Sensitivity of spatial resolution on Weather Research and Forecasting (WRF v3.8.1) simulated meteorology over the central Himalaya
Date & Time :
Auditorium and zoom
The Himalayan region is one of the most complex and fragile geographical systems globally and has paramount importance for the climatic implications and air composition at regional to global scales. Due to the topographically complex region and very sensitive to climate change, the frequency of severe disastrous events such as cloud bursts, heavy rainfall, temperature extremities have increased during the last few decades, and the increment will remain constant as shown by future projections. Unfortunately, the lack of an observational network covering the Himalaya and foothills with sufficient spatio-temporal density inhibits understanding the governing physical and dynamical processes. The atmospheric models play an important role in filling the gap of spare observations; however, many sources of uncertainty limit the performance of the atmospheric models. Mountain systems, rapidly changing land cover, and the low altitude valleys often lie within a grid box of typical global climate models, and therefore, the model results can drift significantly from observations. Focusing on these aspects, I will present the investigation results of the effects of spatial resolution on simulated meteorology over the central Himalaya by using the state of art model Weather and Research Forecasting (WRF). The investigation highlights the need for high-resolution modeling to represent the topographic induces features and improved simulations of the climate variability over the mountainous region. This work is the part of my Ph.D. thesis entitled “Observational and modeling studies on meteorology over the Central Himalaya.” Further, I will briefly summarize the other completed and ongoing thesis-related work.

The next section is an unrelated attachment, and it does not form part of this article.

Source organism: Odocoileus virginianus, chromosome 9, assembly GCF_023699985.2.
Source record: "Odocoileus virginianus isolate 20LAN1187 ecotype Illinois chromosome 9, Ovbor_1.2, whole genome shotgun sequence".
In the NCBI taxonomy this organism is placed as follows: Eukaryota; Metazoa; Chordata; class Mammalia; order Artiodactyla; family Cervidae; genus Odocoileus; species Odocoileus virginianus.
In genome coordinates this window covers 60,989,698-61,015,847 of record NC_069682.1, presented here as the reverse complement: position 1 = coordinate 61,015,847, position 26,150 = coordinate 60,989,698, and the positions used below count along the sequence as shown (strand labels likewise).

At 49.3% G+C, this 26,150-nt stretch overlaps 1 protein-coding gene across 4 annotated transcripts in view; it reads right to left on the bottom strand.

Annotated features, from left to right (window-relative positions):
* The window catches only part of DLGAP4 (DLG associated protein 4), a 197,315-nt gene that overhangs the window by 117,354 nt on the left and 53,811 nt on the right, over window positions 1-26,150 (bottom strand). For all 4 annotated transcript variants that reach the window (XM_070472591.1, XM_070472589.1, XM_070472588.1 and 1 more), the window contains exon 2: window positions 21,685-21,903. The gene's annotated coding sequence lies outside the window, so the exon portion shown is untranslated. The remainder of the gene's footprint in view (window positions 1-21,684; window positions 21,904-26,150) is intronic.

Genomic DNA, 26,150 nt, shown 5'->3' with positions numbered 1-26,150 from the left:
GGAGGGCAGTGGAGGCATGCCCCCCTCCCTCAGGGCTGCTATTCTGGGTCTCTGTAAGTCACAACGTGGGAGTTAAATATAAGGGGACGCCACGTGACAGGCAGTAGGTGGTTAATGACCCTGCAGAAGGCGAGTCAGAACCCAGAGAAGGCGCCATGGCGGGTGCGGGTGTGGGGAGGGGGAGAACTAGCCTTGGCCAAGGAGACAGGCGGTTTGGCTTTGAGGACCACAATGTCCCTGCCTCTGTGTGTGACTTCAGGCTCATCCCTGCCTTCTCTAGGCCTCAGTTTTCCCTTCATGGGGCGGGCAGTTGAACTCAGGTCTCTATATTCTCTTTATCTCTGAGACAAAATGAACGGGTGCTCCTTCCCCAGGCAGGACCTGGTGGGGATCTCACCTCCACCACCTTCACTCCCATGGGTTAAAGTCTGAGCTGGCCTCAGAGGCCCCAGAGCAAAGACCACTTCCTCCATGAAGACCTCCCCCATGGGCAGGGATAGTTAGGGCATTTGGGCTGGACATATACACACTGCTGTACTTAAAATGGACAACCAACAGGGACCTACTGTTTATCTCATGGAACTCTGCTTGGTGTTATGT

About Speaker :
Jaydeep Singh is a Ph.D. student at ARIES. This seminar forms a part of his annual evaluation.